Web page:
Developer makes offer for Crossroads Mall
Officials say prospective buyer wants to redevelop the site
A developer has made an offer to buy Crossroads Mall in Fort Dodge, according to two city officials.
Mayor Matt Bemrich and City Manager David Fierke declined to name the company.
But both of them said Tuesday that the prospective buyer has made a written offer.
Bemrich said the company is now in a 120-day due diligence period during which its representatives will do things like inspecting the building and reviewing the leases. That 120-day period will end Dec. 4.
”The city is very excited to work with anyone who wants to add value to our retail economy,” Bemrich said.
The mall, he added, is an ”important piece of our retail economy.”
He said the prospective buyer wants to redevelop the site. But what exactly is planned isn’t yet known.
”What we have now is ideas and a vision,” Fierke said.
The mall is now owned by Namdar Realty Group, Mason Asset Management and CH Capital, all of Great Neck, New York. Mall representatives were unavailable for comment.
The current ownership group purchased the mall in January 2018.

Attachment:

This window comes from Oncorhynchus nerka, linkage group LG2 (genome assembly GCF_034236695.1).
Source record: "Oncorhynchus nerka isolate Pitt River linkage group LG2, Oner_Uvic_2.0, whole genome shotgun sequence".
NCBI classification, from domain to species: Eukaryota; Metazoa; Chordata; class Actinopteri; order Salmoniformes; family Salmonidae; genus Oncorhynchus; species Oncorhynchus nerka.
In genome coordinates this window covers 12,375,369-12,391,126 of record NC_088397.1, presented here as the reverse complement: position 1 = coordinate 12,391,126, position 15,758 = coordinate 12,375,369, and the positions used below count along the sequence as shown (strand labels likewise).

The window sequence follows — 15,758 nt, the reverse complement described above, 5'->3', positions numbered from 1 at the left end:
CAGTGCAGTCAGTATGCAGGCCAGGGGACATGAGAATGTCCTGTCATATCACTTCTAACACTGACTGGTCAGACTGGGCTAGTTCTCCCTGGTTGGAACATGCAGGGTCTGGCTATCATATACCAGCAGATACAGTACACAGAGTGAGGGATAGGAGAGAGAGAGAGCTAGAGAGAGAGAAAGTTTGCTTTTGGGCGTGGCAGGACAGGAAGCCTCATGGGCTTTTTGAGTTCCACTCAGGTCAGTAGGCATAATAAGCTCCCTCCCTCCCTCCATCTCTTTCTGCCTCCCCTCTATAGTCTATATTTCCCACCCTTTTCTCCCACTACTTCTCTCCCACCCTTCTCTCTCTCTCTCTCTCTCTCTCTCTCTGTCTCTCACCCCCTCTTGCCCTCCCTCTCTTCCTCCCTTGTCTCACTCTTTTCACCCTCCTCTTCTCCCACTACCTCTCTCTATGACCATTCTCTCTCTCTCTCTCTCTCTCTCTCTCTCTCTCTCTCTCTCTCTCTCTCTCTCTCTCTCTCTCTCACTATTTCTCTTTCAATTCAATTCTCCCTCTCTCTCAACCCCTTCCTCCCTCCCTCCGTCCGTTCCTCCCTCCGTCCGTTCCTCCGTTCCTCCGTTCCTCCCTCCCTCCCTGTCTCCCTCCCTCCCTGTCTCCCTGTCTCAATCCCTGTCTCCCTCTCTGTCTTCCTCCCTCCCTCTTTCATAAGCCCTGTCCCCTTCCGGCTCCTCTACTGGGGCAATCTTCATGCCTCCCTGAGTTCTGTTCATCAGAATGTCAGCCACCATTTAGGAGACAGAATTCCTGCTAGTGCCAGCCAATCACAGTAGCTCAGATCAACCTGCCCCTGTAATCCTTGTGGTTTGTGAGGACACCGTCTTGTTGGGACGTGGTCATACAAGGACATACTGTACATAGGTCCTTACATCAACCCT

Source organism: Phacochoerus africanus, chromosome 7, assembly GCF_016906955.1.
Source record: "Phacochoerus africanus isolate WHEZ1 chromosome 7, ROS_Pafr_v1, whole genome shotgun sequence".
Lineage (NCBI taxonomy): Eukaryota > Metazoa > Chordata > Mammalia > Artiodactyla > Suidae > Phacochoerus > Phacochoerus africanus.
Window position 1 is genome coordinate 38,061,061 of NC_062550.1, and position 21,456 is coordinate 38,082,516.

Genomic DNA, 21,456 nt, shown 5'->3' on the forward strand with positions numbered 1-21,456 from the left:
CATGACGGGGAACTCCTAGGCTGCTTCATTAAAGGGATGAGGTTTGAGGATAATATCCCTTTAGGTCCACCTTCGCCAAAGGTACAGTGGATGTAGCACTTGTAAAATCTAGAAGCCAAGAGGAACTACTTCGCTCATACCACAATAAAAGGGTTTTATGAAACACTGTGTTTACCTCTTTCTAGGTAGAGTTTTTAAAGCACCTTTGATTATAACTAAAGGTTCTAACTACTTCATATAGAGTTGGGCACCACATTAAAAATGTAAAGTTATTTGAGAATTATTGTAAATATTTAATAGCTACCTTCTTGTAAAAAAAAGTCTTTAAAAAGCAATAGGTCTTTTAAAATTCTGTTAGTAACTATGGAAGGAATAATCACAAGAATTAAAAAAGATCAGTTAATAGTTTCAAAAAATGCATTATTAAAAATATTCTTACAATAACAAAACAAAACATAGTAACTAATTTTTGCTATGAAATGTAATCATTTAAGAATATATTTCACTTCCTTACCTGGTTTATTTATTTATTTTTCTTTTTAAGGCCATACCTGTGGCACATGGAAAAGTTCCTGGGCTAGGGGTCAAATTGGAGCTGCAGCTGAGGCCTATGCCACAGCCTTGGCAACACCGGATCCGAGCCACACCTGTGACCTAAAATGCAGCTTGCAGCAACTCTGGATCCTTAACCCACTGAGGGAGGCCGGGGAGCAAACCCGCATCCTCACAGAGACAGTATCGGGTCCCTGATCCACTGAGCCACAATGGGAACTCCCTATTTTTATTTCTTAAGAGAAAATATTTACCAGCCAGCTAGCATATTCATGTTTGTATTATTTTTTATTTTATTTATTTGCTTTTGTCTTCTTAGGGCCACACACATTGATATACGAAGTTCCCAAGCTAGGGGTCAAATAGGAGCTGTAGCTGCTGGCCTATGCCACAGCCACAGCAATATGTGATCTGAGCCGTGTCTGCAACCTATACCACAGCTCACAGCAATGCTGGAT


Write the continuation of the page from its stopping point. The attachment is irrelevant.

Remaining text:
”I don’t blame the current mall owner for the condition of the mall or the state of retail today,” Bemrich said. ”This isn’t about bashing the mall owner. It’s about an opportunity that has arisen and seizing on that opportunity and running with it.”
If the sale goes through, the new owner will have the opportunity to get some financial aid from the city government. On Monday, the City Council approved the addition of the mall property to the Center City and Industrial Park Urban Renewal Area. That clears the way for the use of tax increment financing to be used there.
Tax increment financing occurs when increased property tax revenue from a designated area is set aside to be reinvested in that area.
Bemrich said he believes that if the sale is completed the new owner will ask for financial help from the city. He said tax increment financing money could be used for things like demolition. He said it could also be used to help pay the purchase price.
In July, the City Council added the site of the old Sears store to the Center City and Industrial Park Urban Renewal Area. The Sears store appears to be part of the mall, but it is a separate parcel with a different owner.
Under a proposal submitted to the council in May, up to $397,595 in tax increment financing money would be used to reimburse the Sears building owner, Blessing Enterprises, of St. Charles, Missouri, for demolishing the structure, which has been vacant since the store closed in January 2015. However, Blessing Enterprises will only get the money if it builds something on the site that generates property tax revenue.
Bemrich said Blessing Enterprises and any new owner of the mall will be asked to coordinate their development efforts.
”We don’t want people just plunking down buildings out there in a haphazard way,” he said.